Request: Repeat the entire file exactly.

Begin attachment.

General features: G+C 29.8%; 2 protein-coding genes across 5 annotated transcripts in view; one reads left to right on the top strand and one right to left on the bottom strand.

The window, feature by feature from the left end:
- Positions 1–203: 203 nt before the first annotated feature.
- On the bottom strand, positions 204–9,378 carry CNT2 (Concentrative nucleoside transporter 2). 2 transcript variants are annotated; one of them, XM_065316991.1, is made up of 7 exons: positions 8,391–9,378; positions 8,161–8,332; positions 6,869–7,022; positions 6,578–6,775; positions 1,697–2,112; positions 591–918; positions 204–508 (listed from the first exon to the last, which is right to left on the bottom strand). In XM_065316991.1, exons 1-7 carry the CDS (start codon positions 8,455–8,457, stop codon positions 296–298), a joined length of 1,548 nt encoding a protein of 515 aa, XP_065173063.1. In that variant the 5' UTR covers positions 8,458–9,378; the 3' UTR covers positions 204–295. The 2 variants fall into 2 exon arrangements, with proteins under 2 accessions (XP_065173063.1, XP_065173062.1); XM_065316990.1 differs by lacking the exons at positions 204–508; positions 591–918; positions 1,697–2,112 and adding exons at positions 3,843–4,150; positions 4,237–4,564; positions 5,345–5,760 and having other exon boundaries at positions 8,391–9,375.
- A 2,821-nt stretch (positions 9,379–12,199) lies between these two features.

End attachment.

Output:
General features: G+C 29.8%; 2 protein-coding genes across 5 annotated transcripts in view; one reads left to right on the top strand and one right to left on the bottom strand.

The window, feature by feature from the left end:
- Positions 1–203: 203 nt before the first annotated feature.
- On the bottom strand, positions 204–9,378 carry CNT2 (Concentrative nucleoside transporter 2). 2 transcript variants are annotated; one of them, XM_065316991.1, is made up of 7 exons: positions 8,391–9,378; positions 8,161–8,332; positions 6,869–7,022; positions 6,578–6,775; positions 1,697–2,112; positions 591–918; positions 204–508 (listed from the first exon to the last, which is right to left on the bottom strand). In XM_065316991.1, exons 1-7 carry the CDS (start codon positions 8,455–8,457, stop codon positions 296–298), a joined length of 1,548 nt encoding a protein of 515 aa, XP_065173063.1. In that variant the 5' UTR covers positions 8,458–9,378; the 3' UTR covers positions 204–295. The 2 variants fall into 2 exon arrangements, with proteins under 2 accessions (XP_065173063.1, XP_065173062.1); XM_065316990.1 differs by lacking the exons at positions 204–508; positions 591–918; positions 1,697–2,112 and adding exons at positions 3,843–4,150; positions 4,237–4,564; positions 5,345–5,760 and having other exon boundaries at positions 8,391–9,375.
- A 2,821-nt stretch (positions 9,379–12,199) lies between these two features.